MultiStage pipelines are still in preview on Azure DevOps, but it is time to experiment with real build-release pipeline, to taste the news. The Biggest limit at this moment is that you can use Multi Stage to deploy in Kubernetes or in the cloud, but there is not support for agent in VM (like standard release engine). This support will be added in the upcoming months but if you use azure or kubernetes as a target you can already use it. My sample solution is in GitHub, it contains a real basic Asp.NET core project that contains some basic REST API and a really simple angular application. On of the advantage of having everything in the repository is that you can simply fork my repository and make experiment.
Thanks to Multi Stage Pipeline we finally can have build-test-release process directly expressed in source code.
First of all you need to enable MultiStage Pipeline for your account in the Preview Features, clicking on your user icon in the upper right part of the page.
Figure 1: Enable MultiStage Pipeline with the Preview Features option for your user
Once MultiStage Pipeline is enables, all I need to do is to create a nice release file to deploy my app in azure. The complete file is here https://github.com/alkampfergit/AzureDevopsReleaseSamples/blob/develop/CoreBasicSample/builds/build-and-package.yaml and I will highlight the most important part here. This is the starting part.
Figure 2: First part of the pipeline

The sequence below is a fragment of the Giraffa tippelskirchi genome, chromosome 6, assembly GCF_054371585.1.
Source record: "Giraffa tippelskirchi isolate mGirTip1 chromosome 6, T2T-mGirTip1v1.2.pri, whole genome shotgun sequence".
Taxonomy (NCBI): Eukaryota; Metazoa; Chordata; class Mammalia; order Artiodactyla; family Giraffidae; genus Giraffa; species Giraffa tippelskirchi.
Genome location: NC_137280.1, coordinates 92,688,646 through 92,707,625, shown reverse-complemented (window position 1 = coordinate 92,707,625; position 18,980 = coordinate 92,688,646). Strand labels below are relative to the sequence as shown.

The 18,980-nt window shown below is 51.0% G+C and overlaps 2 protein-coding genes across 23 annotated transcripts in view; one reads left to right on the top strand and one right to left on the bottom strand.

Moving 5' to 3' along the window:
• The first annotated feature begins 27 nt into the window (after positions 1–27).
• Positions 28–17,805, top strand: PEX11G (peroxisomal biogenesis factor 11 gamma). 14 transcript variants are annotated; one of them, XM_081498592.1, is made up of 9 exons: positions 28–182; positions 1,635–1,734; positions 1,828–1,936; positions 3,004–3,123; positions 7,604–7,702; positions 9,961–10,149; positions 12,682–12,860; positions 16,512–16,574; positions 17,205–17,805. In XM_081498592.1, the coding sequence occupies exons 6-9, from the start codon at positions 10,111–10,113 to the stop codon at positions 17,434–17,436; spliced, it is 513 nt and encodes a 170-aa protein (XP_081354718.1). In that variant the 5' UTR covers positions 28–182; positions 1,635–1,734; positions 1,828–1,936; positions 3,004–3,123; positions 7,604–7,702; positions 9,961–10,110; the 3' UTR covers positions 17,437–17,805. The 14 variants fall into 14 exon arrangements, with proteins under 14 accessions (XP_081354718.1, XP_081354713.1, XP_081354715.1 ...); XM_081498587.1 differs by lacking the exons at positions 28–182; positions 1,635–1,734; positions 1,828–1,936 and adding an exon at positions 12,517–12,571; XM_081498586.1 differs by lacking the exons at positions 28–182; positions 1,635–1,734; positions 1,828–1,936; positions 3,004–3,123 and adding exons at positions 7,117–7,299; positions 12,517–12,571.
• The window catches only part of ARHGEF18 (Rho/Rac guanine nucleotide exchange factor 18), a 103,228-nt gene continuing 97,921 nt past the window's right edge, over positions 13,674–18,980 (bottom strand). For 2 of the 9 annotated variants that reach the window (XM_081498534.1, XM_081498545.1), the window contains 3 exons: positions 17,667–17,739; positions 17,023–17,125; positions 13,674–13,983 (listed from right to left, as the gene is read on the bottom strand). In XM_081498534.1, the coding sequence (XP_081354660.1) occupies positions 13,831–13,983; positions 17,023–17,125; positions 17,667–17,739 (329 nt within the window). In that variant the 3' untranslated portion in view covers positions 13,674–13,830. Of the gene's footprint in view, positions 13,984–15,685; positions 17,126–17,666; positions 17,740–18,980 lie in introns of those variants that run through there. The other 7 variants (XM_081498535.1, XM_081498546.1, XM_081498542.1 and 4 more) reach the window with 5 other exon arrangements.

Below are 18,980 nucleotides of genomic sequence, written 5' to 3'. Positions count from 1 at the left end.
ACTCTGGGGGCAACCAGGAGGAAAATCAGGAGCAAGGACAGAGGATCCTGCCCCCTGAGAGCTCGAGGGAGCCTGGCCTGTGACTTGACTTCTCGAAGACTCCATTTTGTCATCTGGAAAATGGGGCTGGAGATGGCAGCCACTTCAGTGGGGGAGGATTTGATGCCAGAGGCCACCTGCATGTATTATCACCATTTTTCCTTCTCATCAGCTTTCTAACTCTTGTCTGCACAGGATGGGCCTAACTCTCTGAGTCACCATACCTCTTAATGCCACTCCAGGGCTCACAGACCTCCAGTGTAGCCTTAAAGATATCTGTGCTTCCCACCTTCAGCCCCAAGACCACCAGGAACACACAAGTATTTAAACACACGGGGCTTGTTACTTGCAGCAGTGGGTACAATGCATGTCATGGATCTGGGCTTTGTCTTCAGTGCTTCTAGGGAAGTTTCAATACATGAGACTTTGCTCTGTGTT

One of the core differences from a standard pipeline file is the structure of jobs, after trigger and variables, instead of directly having jobs, we got a stages section, followed by a list of stages that in turns contains jobs. In this example the first stage is called build_test, it contains all the jobs to build my solution, run some tests and compile Angular application. Inside a single stage we can have more than one job and in this particular pipeline I divided the build_test phase in two sub jobs, the first is devoted to build ASP.NET core app, the other will build the Angular application.
Figure 3: Second job of first stage, building angular app.
This part should be familiar to everyone that is used to YAML pipeline, because it is, indeed, a standard sequences of jobs; the only difference is that we put them under a stage. The convenient aspect of having two distinct jobs, is that they can be run in parallel, reducing overall compilation time. > If you have groups of taks that are completely unrelated, it is probably bettere to divide in multiple jobs and have them running in parallel. The second stage is much more interesting, because it contains a completely different type of job, called deployment, used to deploy my application.
Figure 4: Second stage, used to deploy the application
The dependsOn section is needed to specify that this stage can run only after build_test stage is finished. Then it starts jobs section that contains a single deployment job. This is a special type of job where you can specify the pool, name of an environment and then a strategy of deploy ; in this example I choose the simplest, a run once strategy composed by a list of standard tasks.